It's time to expand the base
The first crew on Mars would have the most difficult task - confined
into a tiny habitable structure
with minimal personal space and only the most necessary facilities,
they will live and work
similarly to analogue crews at the Mars Desert Research Station.
However, they won't remain in these
ascetic conditions for ever. They will expand the base - to prepare it
for those coming next and
also to get more personal comfort.
Crew 135 commander and extreme environments architect Ondrej Doule has
come up with a proposal to
upgrade the aging Mars Desert Research Station structure not only to
make it more cosy and crew-
friendly, but also to enter the next stage of Mars colonization.
"First, we had to understand how the base is constructed and what are
the structures," explains
Ondrej. "That took the biggest part of the design inclusive mapping
all the layers of the metal
structures which are quite complex. Based on this information I am
proposing several upgrades."
First of all, he believes, comes personal space of the crew members.
It's understandable - they will
spend months, perhaps years living at close quarters. Chances are they
would eventually start
getting on each other's nerves - hence the need of sufficient private space.
Instead of the existing parallel chambers with alternate lower and
upper bunks (where one risks
crashing his or her head with every not-well-thought-through
movement), Ondrej proposes a concentric
layout with the bedroom doors opening toward a small newly created
circular hall in the middle of
the upper deck leading into the slightly expanded work area.
"These rooms wouldn't be larger than the existing ones but they
wouldn't be so thin and long, there
would be more open space inside and you wouldn't be afraid that you
bang your head somewhere. It's
really only the simplicity of the geometry," says Ondrej. "Also those
rooms are equal in size, there
are no bigger rooms and smaller rooms, which is the case now and the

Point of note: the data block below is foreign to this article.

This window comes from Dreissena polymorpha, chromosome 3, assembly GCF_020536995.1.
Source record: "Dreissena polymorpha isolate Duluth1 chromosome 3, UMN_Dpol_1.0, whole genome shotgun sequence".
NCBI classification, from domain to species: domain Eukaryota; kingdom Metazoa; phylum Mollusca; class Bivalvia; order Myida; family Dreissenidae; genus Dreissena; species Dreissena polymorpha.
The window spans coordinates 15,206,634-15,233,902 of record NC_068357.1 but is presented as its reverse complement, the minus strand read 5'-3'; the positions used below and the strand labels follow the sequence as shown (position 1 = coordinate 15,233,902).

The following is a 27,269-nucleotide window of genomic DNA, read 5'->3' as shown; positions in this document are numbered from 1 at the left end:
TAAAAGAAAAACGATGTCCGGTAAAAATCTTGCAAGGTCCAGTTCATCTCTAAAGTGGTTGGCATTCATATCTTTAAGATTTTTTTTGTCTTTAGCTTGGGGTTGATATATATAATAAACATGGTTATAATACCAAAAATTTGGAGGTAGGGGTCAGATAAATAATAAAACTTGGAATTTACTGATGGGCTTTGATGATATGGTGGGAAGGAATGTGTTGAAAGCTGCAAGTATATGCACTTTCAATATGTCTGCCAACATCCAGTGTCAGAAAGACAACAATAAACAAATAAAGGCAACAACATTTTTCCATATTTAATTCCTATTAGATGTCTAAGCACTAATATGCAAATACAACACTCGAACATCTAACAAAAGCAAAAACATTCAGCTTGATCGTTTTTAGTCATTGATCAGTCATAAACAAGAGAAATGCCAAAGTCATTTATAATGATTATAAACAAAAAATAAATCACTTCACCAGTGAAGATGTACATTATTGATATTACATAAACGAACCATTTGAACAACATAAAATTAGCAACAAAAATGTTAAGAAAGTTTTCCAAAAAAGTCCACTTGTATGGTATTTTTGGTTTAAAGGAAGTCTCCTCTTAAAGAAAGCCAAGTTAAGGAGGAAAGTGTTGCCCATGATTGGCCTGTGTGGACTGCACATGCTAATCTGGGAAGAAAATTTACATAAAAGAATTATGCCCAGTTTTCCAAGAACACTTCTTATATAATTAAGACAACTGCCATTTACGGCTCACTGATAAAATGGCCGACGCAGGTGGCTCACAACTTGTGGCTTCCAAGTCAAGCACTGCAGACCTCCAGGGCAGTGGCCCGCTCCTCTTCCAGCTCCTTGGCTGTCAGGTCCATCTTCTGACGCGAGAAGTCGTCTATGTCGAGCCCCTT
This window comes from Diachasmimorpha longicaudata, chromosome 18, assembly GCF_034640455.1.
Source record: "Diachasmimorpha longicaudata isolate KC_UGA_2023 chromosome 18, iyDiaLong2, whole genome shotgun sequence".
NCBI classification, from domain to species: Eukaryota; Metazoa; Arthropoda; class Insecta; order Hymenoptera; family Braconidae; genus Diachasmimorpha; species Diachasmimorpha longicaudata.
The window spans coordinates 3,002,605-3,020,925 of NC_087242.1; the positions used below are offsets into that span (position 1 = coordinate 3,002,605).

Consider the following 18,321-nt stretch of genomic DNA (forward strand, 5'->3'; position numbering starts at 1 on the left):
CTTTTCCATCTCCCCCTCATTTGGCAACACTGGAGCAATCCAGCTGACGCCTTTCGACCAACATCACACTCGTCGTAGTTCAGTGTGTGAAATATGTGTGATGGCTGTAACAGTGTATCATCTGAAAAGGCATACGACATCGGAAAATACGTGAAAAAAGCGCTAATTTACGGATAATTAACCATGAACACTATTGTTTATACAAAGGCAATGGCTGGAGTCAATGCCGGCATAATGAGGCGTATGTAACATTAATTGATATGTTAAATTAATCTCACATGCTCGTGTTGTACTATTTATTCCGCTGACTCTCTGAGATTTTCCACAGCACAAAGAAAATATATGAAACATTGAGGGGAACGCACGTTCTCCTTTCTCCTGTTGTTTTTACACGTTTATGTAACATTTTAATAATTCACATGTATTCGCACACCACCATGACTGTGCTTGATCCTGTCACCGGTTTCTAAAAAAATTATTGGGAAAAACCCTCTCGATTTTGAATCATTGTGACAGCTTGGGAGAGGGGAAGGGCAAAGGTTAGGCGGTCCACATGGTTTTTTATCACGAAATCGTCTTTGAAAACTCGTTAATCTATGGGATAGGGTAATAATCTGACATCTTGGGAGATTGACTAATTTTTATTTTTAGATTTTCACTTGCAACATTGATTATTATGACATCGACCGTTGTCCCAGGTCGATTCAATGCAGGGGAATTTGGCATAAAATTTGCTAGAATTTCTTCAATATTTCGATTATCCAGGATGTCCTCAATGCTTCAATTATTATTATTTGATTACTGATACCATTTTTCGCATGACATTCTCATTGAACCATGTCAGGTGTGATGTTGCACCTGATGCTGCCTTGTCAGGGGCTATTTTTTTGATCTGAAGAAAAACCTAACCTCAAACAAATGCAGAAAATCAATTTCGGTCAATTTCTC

now smaller rooms would be
bigger with the new concept."
However, the optimal solution, according to Ondrej, would be a bit
more ambitious. Instead of six
rooms squeezed one next to each other, he proposes placing only four
astronauts' bedrooms into the
main station building and connecting this area through a bridge with
another cell outside.
"This structure is elevated so you can have an ATV parking below and a
water tank above so you are
utilizing basically the water gradient," says Ondrej. "Another very
important structure would be the
emergency escape vehicle that would probably have the same size as the
MDRS, only that it would be
accommodating lots of fuel and escape pods, space suit pods for the
entire crew and a MDRS control
center that is currently missing."
In the case of emergency - such as a sudden collapse of the station's
life-support systems or a
biological contamination, the astronauts could run from the main
station into the escape vehicle
through an emergency bridge, taking off from Mars, leaving the station behind.
With a bit of luck, such a scenario would never happen, however, it is
better to be safe than sorry.
Ondrej's proposal includes also a greenhouse ten-times the size of the
current green hab, providing
space to grow enough plants to cover most of the astronauts' nutritional needs.
Using natural terrain geomorphology in the vicinity of the station,
Ondrej proposes building a space
port behind a nearby hill connected to the base with an underground tunnel.